Let us now move on to the most crucial aspect of actually financing the purchase of the house of our choice. Ideally speaking, we must not look to buy or construct a new home until we can afford the expenses fully in cash, are free of all other forms of debt and have some residual savings along with an adequately sized emergency fund in place. But in today's world where consumerism is an inherent part of our lifestyles and credit is easily available most of the time, that may not always be possible. Therefore, we may look to finance the purchase or construction of our new home by availing a long term housing loan. If we choose to exercise this option, we must ensure that we at least make a high down payment. Also, we must ensure that the EMIs on our housing loans do not exceed 20% of our monthly household income. Any more than this would put our ability to meet our remaining monthly expenses under serious stress. Also, availing a housing loan purely to avail a tax deduction on the interest payments is not at all a viable decision. This is because our tax deductions are likely to be lower in the later years of the tenure of the loan, owing to a reduction in the outstanding amount of our loans. Moreover, these deductions are likely to be phased out completely in the years to come. And finally, if we find a home that we can comfortably afford in cash and suits all our needs, it is better to pay the full purchase price rather than bargain at the risk of missing out on a deal with the seller.
For most of us, purchasing a new home would be one among a list of financial goals. So we need to understand how the purchase would impact our other financial goals. And this is the final aspect we need to think through before purchasing a new home. What we need to understand here is that unless we are looking to shift out of a rented accommodation, purchasing a new home is a goal that is purely aspirational and tied to our personal ambitions. Therefore, we must not give it priority over our essential financial goals such as planning for retirement, education or marriage. We must first set up a substantial base for our essential goals before moving on to realising our aspirational goals. And we must do this even though we may have the financial resources to comfortably meet our aspirational goals. For example, if we have a monthly income of Rs 1,00,000 and a monthly surplus of Rs 50,000 available to us in our early years of employment, it doesn't mean we can buy ourselves a home with an EMI of Rs 45,000. Our monthly surplus would be much better employed if it were to be directed towards building our retirement corpus. The house can always be purchased in later years when we would have a much better chance of affording the house of our choice in cash, thanks to the probable growth in our monthly income.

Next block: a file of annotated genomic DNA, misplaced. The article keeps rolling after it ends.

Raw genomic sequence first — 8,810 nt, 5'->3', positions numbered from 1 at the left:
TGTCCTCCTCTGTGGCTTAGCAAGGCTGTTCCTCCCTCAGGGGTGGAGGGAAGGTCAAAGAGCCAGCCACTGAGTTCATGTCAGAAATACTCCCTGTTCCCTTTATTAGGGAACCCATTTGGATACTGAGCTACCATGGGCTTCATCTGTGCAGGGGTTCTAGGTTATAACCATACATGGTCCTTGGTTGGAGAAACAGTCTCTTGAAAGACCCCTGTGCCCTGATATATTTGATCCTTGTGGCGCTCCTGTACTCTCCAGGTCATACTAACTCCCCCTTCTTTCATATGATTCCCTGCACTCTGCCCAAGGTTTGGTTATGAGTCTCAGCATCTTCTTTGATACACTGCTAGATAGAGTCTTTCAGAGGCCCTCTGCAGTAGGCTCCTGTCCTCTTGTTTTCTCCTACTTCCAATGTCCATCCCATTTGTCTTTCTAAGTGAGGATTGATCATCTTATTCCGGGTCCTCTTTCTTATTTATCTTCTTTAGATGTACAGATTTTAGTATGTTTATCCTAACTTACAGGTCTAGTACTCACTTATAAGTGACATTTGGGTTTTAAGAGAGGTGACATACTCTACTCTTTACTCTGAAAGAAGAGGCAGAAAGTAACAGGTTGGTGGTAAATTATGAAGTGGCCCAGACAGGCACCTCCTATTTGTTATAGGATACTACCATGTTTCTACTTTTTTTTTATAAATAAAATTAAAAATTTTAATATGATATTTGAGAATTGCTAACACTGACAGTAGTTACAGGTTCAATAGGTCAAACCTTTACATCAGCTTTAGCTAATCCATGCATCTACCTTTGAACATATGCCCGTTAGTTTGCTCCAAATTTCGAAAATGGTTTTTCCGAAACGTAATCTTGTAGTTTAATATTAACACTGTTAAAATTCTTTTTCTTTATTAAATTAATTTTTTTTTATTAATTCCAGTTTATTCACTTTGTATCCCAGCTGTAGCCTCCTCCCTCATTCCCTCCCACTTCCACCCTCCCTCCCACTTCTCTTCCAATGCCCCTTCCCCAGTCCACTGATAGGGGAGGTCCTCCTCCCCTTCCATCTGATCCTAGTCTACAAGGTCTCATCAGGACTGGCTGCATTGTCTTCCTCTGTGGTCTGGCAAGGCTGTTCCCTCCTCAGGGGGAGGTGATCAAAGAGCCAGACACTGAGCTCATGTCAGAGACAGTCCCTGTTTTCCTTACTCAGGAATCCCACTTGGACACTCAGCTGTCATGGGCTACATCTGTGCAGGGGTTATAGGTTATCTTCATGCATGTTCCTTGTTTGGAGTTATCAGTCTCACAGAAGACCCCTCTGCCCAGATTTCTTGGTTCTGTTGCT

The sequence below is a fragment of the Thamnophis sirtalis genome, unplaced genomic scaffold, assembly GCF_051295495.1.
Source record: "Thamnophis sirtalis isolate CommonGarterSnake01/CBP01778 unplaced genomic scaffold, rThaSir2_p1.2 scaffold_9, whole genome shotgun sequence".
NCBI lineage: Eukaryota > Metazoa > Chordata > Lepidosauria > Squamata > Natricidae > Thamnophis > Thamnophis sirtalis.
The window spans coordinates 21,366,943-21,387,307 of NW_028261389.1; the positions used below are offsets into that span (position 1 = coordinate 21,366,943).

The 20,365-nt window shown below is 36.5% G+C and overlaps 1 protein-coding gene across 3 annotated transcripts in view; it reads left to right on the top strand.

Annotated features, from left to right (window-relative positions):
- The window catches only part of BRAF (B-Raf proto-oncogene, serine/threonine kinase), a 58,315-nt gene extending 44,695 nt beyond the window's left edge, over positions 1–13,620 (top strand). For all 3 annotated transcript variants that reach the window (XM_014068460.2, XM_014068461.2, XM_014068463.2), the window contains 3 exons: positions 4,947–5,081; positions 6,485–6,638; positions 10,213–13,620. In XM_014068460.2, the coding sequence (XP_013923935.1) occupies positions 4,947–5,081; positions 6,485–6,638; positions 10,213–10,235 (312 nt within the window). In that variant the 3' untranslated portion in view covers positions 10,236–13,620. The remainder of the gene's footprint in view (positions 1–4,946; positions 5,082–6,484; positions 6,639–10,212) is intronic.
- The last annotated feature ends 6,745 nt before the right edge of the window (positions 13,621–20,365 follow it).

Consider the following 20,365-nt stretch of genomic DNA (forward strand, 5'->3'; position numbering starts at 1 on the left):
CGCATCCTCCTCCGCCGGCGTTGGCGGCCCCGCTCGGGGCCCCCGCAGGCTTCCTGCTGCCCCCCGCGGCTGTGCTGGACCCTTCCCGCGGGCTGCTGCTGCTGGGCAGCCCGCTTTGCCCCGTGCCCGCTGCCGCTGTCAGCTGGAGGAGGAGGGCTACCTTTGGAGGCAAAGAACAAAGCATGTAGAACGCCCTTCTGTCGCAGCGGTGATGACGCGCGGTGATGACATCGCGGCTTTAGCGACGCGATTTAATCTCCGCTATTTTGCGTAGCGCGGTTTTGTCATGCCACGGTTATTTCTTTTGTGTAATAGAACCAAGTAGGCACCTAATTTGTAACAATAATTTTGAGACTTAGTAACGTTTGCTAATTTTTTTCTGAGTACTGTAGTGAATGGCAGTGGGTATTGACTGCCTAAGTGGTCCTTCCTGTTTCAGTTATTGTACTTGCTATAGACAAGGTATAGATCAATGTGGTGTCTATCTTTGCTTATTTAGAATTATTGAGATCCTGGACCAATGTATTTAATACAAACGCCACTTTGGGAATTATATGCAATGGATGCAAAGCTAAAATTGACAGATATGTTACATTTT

To sum up, purchasing or constructing a new home is an event that most often marks a significant turning point in our lives. Given the significance and the almost irreversible nature of the event, due emphasis must be placed on each of the factors discussed above. The decision to purchase a new home is one that is best made when it is motivated by the right reasons. We must choose a house for ourselves on the back of long and well reasoned forethought keeping the convenience and needs of ourselves and our families at the centre of our attention. Our purchase must be financed completely in cash as far as possible. And where financing through debt is chosen as the preferred option, debt servicing payments must be restricted to reasonable limits in light of our monthly household income. And finally, we must ensure that the money spent on purchasing a new home does not set us back in our endeavours to achieve our more essential long term financial goals. Adopting this approach before we buy ourselves a new home would ensure that the decision to buy one proves to be one that is both financially prudent and emotionally rewarding.